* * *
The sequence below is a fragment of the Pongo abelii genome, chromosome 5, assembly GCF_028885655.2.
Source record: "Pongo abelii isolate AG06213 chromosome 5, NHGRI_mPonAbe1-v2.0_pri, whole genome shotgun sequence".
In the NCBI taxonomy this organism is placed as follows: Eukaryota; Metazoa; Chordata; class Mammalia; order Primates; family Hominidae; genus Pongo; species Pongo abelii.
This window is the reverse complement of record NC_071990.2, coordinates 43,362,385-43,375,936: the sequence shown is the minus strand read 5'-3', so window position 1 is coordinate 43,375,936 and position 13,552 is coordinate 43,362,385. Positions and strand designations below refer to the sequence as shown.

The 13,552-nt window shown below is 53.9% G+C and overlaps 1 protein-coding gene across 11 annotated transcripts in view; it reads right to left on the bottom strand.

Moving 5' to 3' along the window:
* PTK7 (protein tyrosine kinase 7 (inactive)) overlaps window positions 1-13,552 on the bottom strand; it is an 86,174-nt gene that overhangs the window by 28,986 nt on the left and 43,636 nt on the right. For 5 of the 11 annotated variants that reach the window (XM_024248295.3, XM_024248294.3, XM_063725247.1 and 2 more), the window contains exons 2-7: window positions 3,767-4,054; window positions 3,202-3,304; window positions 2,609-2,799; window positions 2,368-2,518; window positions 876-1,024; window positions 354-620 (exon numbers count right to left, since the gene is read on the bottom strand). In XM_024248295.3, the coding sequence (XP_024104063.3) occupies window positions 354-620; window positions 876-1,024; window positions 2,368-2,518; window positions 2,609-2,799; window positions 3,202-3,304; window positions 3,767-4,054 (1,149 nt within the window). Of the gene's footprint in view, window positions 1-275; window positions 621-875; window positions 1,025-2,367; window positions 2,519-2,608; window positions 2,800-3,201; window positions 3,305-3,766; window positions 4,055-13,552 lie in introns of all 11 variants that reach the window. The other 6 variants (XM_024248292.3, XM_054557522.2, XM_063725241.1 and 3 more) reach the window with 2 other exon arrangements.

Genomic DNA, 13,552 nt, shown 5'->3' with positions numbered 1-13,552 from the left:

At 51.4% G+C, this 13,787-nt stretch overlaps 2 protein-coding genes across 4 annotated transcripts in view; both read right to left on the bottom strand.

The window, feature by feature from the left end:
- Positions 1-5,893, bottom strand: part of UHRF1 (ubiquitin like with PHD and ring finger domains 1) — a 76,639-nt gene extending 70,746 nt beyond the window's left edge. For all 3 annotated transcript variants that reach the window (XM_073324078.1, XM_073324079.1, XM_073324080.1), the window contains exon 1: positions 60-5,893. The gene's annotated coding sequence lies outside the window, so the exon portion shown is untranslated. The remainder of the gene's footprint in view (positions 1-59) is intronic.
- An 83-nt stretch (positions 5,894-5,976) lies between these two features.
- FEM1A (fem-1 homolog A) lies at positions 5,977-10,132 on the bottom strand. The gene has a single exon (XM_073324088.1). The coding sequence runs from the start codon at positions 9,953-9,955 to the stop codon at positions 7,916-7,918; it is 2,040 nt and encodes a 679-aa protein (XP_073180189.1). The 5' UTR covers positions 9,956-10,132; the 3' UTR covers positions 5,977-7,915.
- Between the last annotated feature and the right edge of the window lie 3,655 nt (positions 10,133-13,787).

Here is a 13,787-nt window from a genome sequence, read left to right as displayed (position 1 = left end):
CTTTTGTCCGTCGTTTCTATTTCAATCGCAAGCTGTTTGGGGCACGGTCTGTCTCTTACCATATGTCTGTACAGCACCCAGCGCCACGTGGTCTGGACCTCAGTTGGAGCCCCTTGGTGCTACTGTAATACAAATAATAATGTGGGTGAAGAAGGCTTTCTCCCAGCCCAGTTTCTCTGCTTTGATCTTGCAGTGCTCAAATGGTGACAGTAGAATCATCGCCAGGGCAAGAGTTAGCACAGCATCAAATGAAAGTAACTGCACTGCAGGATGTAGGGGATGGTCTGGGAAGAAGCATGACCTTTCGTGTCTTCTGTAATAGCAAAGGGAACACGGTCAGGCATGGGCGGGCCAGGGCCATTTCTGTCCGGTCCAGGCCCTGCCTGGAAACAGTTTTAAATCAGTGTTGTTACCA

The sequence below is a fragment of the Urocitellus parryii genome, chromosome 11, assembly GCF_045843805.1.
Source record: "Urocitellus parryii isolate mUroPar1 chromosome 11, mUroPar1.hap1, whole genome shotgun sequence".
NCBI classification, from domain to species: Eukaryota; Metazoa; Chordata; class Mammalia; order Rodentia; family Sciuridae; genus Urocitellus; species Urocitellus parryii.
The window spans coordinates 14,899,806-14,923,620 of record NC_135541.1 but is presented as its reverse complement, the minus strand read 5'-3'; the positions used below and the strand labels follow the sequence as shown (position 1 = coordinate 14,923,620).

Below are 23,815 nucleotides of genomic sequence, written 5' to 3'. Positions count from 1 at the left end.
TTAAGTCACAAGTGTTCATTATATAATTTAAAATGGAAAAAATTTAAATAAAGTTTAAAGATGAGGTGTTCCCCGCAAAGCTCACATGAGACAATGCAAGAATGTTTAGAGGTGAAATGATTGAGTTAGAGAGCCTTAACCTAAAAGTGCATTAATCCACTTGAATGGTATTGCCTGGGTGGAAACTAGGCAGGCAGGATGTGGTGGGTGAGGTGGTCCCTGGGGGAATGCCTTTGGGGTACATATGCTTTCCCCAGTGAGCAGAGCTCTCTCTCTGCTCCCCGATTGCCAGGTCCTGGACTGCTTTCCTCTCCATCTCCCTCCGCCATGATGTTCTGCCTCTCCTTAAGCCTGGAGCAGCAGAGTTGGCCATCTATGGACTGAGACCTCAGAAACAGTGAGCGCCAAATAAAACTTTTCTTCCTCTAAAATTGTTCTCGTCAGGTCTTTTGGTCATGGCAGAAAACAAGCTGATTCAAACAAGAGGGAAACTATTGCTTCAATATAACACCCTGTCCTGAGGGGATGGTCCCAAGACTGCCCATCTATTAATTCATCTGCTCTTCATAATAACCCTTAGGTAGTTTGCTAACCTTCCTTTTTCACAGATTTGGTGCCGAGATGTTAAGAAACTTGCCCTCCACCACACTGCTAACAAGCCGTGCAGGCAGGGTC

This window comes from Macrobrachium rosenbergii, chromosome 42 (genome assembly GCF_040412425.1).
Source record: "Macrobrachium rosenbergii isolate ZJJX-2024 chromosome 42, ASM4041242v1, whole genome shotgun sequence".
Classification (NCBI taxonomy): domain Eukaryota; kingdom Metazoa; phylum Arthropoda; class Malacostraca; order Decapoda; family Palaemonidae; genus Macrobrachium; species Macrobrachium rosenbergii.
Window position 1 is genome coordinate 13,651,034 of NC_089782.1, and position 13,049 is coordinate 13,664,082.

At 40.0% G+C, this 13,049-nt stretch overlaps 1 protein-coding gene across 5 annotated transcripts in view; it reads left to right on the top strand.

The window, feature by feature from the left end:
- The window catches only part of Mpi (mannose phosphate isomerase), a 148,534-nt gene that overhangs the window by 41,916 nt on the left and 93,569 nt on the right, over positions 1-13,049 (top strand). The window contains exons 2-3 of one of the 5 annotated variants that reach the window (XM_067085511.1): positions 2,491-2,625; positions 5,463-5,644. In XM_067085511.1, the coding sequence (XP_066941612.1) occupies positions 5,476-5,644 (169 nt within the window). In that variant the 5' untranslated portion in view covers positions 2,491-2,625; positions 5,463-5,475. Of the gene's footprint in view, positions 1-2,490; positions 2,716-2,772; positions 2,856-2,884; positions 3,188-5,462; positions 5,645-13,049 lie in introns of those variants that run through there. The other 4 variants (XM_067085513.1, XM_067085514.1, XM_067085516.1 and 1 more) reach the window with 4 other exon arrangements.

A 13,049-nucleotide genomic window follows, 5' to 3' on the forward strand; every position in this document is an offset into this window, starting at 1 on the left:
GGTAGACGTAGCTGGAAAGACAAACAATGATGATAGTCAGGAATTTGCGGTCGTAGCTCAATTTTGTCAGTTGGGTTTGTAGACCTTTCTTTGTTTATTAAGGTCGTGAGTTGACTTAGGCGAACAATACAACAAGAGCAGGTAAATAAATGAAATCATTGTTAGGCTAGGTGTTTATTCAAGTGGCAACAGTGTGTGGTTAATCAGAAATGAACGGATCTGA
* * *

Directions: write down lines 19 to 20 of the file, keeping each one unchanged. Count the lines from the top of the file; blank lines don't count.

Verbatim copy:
NCBI classification, from domain to species: Eukaryota; Metazoa; Chordata; class Mammalia; order Rodentia; family Sciuridae; genus Urocitellus; species Urocitellus parryii.
The window spans coordinates 14,899,806-14,923,620 of record NC_135541.1 but is presented as its reverse complement, the minus strand read 5'-3'; the positions used below and the strand labels follow the sequence as shown (position 1 = coordinate 14,923,620).